A consultation paper seeking Maori opinions about legislative changes around the Government's partial state asset sale programme has been released.
Maori Party co-leaders Tariana Turia and Pita Sharples yesterday said they would consider pulling out of the support arrangement with National if a Treaty of Waitangi clause was not extended to new legislation that will cover partial state asset sales.
The clause is section nine of the State Owned Enterprises Act, which requires the Crown not to act in a manner inconsistent with the principles of the treaty.
The consultation paper, released this afternoon, proposes three options for dealing with the Crown's Treaty obligations. They include keeping section nine in the legislation, including a more specific Treaty clause to describe how the Crown would meet its obligations, or having no general Treaty clause.
The Government will being holding a number of hui around the country over the next three weeks to discuss the paper, and a decision would be made after that consultation period.
Finance Minister Bill English said the Government needed to fulfil the standards courts had set for consultation, so was going into the process with an open mind.
"We're going into this exercise with good faith, and I think that's demonstrated by the fact the consultation document sets out the issues quite clearly. We're fronting up to the issues openly,'' he said.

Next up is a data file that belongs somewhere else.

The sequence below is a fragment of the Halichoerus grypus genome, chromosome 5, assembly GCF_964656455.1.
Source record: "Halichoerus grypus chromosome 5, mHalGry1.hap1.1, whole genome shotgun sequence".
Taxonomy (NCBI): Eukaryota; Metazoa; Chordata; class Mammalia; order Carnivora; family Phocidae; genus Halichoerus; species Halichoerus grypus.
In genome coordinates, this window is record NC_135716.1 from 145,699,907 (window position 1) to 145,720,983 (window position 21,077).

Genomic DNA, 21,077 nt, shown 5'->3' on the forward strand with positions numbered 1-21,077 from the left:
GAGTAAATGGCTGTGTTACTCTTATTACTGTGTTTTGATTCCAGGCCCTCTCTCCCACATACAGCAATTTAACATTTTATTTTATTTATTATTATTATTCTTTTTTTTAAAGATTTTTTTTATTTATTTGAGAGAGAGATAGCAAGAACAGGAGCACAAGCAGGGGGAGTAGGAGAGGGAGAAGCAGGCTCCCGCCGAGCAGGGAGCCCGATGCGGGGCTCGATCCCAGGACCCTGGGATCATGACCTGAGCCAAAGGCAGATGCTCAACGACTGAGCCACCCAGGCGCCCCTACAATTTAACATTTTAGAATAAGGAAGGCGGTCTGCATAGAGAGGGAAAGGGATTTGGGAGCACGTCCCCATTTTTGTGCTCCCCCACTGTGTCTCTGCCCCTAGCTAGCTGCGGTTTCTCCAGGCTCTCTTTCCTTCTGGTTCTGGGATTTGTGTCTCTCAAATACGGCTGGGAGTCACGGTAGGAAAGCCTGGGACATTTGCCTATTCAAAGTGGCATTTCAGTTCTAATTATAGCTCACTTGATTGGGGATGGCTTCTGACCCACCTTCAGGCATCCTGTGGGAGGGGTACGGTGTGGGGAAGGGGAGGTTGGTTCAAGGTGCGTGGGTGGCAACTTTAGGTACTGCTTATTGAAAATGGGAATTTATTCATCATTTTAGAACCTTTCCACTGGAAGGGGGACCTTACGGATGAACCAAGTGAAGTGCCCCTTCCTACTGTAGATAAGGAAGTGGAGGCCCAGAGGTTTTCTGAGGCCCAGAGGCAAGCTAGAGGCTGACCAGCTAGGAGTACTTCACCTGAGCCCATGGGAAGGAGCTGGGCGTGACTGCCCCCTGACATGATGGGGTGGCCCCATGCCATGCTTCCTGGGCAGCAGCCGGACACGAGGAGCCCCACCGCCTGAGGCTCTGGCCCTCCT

However, Mr English said the Government still maintained the position that Treaty obligations could not fall on private investors.
Dr Sharples yesterday said it was important to retain the wording of section nine because it was all-encompassing, and covered water and other natural resources which Maori were negotiating over with the Government.
"Unless the treaty clause is kept in there to protect and keep that interest there, then we are going to be up the lake without a paddle.''
If the clause was removed or changed to not apply generally, then it would not give Maori the protection they needed, he said.
Mrs Turia said the Maori Party believed there was value in being in Government, but it would not remain there "at all costs''.
"If they remove section nine there will be no reason for them to consult with Maori over these issues so they will actually be denying that the treaty exists and we are not prepared to accept that. We have to be vigilant and if it comes down to the wire, the Maori Party will have to consider its position with the Government.''
Prime Minister John Key this morning told media the situation was not an indication that the National and Maori Party relationship was breaking up.
"This is a consultation process, it starts today. Like all negotiations and discussions there'll be an end point to it but I'd be surprised if that end point was one that ends in tears."